YOU ARE HERE: LAT HomeCollections

Angels are shut out by White Sox, 1-0

L.A. batters manage just two hits off John Danks as Chicago completes a four-game sweep. 'The offensive continuity has not slowed down,' Manager Mike Scioscia says, 'it’s just disappeared.'

July 08, 2010|By Ben Bolch

Reporting from Chicago — Mike Scioscia held Hideki Matsui and Bobby Abreu out of his lineup amid deepening slumps.

It only seemed as if the rest of the Angels batters took the day off.

The Angels' offense bottomed out Thursday afternoon at U.S. Cellular Field during a 1-0 loss to the Chicago White Sox, managing two hits and three baserunners against a pitcher who entered the game with a .500 record.

John Danks stifled the Angels during a complete-game shutout, striking out seven and walking none as the White Sox completed a four-game sweep. The Angels did not get their first hit until Reggie Willits led off the seventh inning with a single past diving shortstop Alexei Ramirez.

"We're losing games and it looks like we're not even competitive; we're just out there," Angels center fielder Torii Hunter said. "We just don't look like ourselves."

The Angels' sixth loss in seven games dropped them to 5 1/2 games behind Texas in the American League West (pending the outcome of Thursday night's Orioles-Rangers game) and prompted Scioscia to address his players after they concluded a series in which they scored five runs, collected two extra-base hits and batted .138 (four for 29) with runners in scoring position.

"The offensive continuity has not slowed down," Scioscia told reporters, "it's just disappeared."

Danks (8-7) dispatched the Angels quickly, needing only eight pitches to get through the fourth inning and seven to get through the fifth amid a series of what Scioscia described as "giveaway at-bats" during a game that lasted only 1 hour 50 minutes.

It was the second time in the last six games that an opposing pitcher has held the Angels without a hit through the first six innings; Kansas City's Bruce Chen did it Sunday at Angel Stadium.

Ervin Santana, who limited the White Sox to three hits and one run in eight innings, was the Angels' starting pitcher in both games. Santana made only one mistake Thursday, plunking leadoff hitter Juan Pierre on the arm with a pitch in the first inning.

"I was trying to throw inside," Santana said. "It was a little bit up and I hit his arm. It happens."

Pierre advanced to third on Alex Rios' double to left field and scored on Paul Konerko's sacrifice fly. And that was pretty much it for both offenses.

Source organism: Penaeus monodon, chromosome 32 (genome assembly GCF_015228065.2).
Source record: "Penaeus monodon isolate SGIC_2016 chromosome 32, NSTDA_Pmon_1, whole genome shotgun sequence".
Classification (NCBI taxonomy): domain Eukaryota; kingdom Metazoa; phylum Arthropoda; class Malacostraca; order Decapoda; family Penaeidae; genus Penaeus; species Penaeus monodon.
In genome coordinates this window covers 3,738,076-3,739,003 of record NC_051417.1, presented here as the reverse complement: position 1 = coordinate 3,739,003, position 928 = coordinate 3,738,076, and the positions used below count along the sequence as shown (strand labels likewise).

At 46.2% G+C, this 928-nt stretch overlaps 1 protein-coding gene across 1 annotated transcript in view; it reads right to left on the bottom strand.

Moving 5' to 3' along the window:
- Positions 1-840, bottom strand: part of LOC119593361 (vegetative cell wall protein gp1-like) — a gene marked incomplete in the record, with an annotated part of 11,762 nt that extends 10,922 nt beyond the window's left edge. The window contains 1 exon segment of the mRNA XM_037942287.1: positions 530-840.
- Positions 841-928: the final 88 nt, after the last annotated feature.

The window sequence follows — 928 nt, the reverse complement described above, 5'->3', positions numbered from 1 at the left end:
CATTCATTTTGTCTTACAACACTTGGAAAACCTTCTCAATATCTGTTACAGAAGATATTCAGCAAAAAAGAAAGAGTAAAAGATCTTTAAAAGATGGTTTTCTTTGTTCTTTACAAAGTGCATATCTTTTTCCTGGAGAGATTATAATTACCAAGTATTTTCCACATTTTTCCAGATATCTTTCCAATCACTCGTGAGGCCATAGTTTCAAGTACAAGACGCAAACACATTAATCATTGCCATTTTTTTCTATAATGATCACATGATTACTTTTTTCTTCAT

The Angels, with two out in the third, finally had a baserunner when Cory Aldridge got aboard thanks to third baseman Omar Vizquel's fielding error, but Erick Aybar popped out to catcher A.J. Pierzynski in foul territory to end the inning.

It took four more innings for Willits to break through with his single.

"Every at-bat I had, I was trying to battle him," Willits said of Danks, "but he kept making good pitch after good pitch after good pitch."

Howie Kendrick followed Willits' hit with a single to center, giving the Angels runners on first and second with nobody out. Danks then jammed Hunter with a cutter, getting him to ground into a fielder's choice that put runners on first and third with one out.

That's where the runners remained. Mike Napoli popped out to second baseman Gordon Beckham and Juan Rivera hit a one-hopper back to Danks.

Scioscia chose to put a positive spin on the Angels' sagging fortunes afterward, saying he told his players they were capable of much greater success than they had achieved over the last week.

"This is basically the same group of guys right here that eight days ago was beating some teams that are playing the best baseball in the league and maybe in baseball," he said. "So it's in there for us to play at the level we need to reach our goals."

Buy Angels tickets here

Clicking on Green Links will take you to a third-party e-commerce site. These sites are not operated by the Los Angeles Times. The Times Editorial staff is not involved in any way with Green Links or with these third-party sites.

Los Angeles Times Articles